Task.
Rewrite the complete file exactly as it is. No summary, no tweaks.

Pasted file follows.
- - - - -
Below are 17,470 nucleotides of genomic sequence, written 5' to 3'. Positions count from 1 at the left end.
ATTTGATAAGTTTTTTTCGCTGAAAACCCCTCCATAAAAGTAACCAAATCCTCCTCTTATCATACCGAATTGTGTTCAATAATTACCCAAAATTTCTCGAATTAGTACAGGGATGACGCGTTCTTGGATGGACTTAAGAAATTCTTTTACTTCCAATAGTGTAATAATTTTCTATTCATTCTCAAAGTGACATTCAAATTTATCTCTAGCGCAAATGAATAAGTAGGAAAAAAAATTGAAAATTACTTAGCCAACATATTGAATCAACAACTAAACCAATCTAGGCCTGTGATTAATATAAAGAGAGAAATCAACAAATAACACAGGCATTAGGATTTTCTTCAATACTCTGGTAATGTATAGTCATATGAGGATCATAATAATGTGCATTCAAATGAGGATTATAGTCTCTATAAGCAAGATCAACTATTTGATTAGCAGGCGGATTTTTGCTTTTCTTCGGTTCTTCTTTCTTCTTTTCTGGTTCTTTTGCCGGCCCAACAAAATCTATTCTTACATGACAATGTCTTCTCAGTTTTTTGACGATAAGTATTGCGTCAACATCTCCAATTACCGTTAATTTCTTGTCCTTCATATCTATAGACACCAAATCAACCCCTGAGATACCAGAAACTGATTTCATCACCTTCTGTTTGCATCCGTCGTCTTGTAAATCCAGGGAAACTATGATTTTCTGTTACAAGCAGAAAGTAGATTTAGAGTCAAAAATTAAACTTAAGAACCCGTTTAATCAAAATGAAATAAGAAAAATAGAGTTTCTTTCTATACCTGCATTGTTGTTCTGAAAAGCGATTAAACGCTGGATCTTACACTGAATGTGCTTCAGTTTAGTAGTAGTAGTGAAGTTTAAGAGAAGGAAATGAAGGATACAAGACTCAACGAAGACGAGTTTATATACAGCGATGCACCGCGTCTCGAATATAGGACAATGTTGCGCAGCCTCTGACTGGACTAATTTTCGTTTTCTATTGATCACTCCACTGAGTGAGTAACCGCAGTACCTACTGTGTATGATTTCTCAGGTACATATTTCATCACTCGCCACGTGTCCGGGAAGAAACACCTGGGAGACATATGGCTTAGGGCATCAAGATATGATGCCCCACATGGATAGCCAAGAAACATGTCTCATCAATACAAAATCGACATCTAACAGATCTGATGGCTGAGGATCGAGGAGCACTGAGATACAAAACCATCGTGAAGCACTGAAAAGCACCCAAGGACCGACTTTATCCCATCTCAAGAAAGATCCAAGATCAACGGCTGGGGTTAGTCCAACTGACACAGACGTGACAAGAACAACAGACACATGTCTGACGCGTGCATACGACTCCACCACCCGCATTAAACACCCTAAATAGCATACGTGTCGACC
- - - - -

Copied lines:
Below are 17,470 nucleotides of genomic sequence, written 5' to 3'. Positions count from 1 at the left end.
ATTTGATAAGTTTTTTTCGCTGAAAACCCCTCCATAAAAGTAACCAAATCCTCCTCTTATCATACCGAATTGTGTTCAATAATTACCCAAAATTTCTCGAATTAGTACAGGGATGACGCGTTCTTGGATGGACTTAAGAAATTCTTTTACTTCCAATAGTGTAATAATTTTCTATTCATTCTCAAAGTGACATTCAAATTTATCTCTAGCGCAAATGAATAAGTAGGAAAAAAAATTGAAAATTACTTAGCCAACATATTGAATCAACAACTAAACCAATCTAGGCCTGTGATTAATATAAAGAGAGAAATCAACAAATAACACAGGCATTAGGATTTTCTTCAATACTCTGGTAATGTATAGTCATATGAGGATCATAATAATGTGCATTCAAATGAGGATTATAGTCTCTATAAGCAAGATCAACTATTTGATTAGCAGGCGGATTTTTGCTTTTCTTCGGTTCTTCTTTCTTCTTTTCTGGTTCTTTTGCCGGCCCAACAAAATCTATTCTTACATGACAATGTCTTCTCAGTTTTTTGACGATAAGTATTGCGTCAACATCTCCAATTACCGTTAATTTCTTGTCCTTCATATCTATAGACACCAAATCAACCCCTGAGATACCAGAAACTGATTTCATCACCTTCTGTTTGCATCCGTCGTCTTGTAAATCCAGGGAAACTATGATTTTCTGTTACAAGCAGAAAGTAGATTTAGAGTCAAAAATTAAACTTAAGAACCCGTTTAATCAAAATGAAATAAGAAAAATAGAGTTTCTTTCTATACCTGCATTGTTGTTCTGAAAAGCGATTAAACGCTGGATCTTACACTGAATGTGCTTCAGTTTAGTAGTAGTAGTGAAGTTTAAGAGAAGGAAATGAAGGATACAAGACTCAACGAAGACGAGTTTATATACAGCGATGCACCGCGTCTCGAATATAGGACAATGTTGCGCAGCCTCTGACTGGACTAATTTTCGTTTTCTATTGATCACTCCACTGAGTGAGTAACCGCAGTACCTACTGTGTATGATTTCTCAGGTACATATTTCATCACTCGCCACGTGTCCGGGAAGAAACACCTGGGAGACATATGGCTTAGGGCATCAAGATATGATGCCCCACATGGATAGCCAAGAAACATGTCTCATCAATACAAAATCGACATCTAACAGATCTGATGGCTGAGGATCGAGGAGCACTGAGATACAAAACCATCGTGAAGCACTGAAAAGCACCCAAGGACCGACTTTATCCCATCTCAAGAAAGATCCAAGATCAACGGCTGGGGTTAGTCCAACTGACACAGACGTGACAAGAACAACAGACACATGTCTGACGCGTGCATACGACTCCACCACCCGCATTAAACACCCTAAATAGCATACGTGTCGACC